Quotation Marks

Quotation marks are majorly used to indicate that some words are being reproduced as it is. It is to avoid using the written or spoken words of others in our own writing so that does not look like we have copied theirs words for our own benefit. It is also thus used to give full credit to the person who has used these words originally.

Rule 1

Use double quotation marks to set off a direct (word-for-word) quotation.

Correct: “I wonder if you will stay,” he said.
Incorrect: He said that he “wondered if I would stay.”
 (Here, the quotation marks are wrong because it does not quote the exact words that the speaker actually said)

Rule 2

Always use a capital letter when a sentence begins within quotes. It does not matter even if it is mid-sentence. Let us take a look at the example to understand better.

Example: Martin said, “It is still very cold out there”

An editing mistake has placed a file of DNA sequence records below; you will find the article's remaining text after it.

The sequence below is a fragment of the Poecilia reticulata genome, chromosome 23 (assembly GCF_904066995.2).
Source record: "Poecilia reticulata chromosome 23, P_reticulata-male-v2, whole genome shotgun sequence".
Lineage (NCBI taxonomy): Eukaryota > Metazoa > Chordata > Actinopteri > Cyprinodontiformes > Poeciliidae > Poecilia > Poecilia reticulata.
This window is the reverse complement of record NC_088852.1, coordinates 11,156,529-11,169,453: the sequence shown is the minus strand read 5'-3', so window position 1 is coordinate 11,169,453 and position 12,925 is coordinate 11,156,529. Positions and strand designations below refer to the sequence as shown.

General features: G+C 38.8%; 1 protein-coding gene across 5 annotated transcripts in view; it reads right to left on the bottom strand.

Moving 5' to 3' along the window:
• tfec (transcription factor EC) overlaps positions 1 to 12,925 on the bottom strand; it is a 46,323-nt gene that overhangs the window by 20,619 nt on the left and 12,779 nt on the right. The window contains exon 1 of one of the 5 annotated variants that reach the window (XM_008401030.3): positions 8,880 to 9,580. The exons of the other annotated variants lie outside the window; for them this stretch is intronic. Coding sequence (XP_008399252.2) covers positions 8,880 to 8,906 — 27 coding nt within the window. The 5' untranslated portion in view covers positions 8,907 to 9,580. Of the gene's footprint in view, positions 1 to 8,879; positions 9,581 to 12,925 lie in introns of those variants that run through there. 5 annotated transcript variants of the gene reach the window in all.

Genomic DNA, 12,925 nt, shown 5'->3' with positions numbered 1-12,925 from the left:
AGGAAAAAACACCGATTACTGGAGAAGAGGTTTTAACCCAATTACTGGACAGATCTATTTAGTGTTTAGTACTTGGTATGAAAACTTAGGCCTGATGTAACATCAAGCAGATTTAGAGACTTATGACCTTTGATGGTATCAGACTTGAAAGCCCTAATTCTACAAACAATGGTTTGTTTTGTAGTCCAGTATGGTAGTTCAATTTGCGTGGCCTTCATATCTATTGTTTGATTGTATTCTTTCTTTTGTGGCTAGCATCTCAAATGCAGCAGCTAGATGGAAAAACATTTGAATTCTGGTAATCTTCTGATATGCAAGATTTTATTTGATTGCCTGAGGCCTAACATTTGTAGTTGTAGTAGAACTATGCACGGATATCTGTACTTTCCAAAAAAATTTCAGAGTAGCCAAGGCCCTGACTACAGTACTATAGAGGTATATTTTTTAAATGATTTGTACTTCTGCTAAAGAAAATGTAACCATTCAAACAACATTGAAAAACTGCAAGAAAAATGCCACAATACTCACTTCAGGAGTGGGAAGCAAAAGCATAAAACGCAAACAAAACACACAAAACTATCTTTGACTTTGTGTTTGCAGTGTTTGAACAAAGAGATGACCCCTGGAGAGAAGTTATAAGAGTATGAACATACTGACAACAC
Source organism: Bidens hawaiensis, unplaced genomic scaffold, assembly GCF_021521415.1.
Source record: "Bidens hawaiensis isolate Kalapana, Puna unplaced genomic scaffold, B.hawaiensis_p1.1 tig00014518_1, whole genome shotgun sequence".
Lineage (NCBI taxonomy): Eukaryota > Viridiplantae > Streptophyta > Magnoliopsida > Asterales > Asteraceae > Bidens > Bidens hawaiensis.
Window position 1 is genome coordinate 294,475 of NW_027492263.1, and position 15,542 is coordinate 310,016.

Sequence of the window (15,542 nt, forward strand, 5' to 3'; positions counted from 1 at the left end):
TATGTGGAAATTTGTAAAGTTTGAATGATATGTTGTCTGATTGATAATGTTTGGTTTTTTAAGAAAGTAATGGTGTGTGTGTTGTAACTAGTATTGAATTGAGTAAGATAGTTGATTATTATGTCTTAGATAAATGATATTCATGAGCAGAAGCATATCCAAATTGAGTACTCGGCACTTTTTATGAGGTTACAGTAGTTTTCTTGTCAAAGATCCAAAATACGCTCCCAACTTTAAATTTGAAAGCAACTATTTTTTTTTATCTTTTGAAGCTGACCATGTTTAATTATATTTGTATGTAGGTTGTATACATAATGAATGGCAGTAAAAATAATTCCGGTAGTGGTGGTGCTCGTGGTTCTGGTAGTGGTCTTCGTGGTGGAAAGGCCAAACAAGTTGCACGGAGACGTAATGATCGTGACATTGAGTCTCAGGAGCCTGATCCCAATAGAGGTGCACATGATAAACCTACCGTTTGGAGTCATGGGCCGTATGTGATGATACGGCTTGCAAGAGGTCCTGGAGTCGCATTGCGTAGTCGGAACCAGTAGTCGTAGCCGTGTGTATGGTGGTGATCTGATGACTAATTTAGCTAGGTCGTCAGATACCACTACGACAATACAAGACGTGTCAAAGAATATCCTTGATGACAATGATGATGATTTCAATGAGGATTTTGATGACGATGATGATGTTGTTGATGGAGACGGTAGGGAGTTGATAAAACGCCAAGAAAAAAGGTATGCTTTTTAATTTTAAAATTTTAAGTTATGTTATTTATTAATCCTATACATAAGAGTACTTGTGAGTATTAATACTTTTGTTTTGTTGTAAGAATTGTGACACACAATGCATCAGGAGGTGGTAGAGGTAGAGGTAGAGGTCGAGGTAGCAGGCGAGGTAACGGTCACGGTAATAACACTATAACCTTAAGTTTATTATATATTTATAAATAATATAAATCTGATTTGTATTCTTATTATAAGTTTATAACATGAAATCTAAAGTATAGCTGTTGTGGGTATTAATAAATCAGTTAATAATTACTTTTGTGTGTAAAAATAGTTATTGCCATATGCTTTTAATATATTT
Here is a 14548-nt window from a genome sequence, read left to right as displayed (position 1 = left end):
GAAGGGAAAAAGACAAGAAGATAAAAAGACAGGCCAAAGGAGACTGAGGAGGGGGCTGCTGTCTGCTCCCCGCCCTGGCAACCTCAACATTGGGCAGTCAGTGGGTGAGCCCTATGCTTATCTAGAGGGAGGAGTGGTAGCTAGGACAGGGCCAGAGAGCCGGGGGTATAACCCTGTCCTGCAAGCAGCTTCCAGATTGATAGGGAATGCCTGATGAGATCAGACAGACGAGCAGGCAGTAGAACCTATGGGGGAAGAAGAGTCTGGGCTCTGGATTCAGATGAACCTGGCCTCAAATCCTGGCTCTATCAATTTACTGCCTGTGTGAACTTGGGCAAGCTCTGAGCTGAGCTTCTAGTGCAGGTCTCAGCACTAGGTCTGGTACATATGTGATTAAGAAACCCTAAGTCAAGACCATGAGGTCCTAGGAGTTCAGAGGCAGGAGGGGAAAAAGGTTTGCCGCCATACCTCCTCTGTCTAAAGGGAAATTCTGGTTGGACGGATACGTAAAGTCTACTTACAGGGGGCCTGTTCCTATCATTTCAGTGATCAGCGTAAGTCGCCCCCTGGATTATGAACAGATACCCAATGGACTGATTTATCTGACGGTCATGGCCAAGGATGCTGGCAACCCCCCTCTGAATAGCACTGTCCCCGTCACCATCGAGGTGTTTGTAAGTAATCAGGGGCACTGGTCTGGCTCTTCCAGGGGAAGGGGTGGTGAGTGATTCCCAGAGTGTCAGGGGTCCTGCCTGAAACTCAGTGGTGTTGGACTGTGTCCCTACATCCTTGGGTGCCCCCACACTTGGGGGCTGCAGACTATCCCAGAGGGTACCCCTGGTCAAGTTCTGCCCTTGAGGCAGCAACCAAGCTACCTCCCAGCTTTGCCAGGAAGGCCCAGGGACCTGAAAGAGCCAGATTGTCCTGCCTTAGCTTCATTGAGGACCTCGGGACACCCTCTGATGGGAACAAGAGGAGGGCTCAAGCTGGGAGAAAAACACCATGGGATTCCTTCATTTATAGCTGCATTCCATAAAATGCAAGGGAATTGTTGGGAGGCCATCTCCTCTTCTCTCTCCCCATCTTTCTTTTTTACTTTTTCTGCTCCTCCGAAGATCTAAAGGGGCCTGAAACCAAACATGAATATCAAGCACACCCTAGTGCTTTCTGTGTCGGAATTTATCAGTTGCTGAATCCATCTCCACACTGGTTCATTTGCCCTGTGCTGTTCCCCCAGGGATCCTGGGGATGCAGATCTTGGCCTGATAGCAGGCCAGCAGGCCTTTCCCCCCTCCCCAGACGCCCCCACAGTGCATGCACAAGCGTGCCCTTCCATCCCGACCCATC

Do not use capital letters if the sentence continues

Example:  Martin said that it was “still very cold” and that “nothing has changed.”

Rule 3

Commas have to be used to interrupt direct quotations

He said, “I really don’t want to know anything about it.”
“Why,” I asked, “are you not concerned?”

The rule is not compulsory with one-word quotations.

Example: He said, “Enough.”

 If the quotation comes before he asked, she said, they wrote, John insisted, or a similar attribution, end the quoted material with a comma, even if it is only one word.

“I am so hungry,” he said.
“Enough,” he said.

If the subject or the object comes within the quotation marks, then a comma is not needed.

Is “I forgot” all you can come up with?
Saying “Enough is enough” was not a right thing to do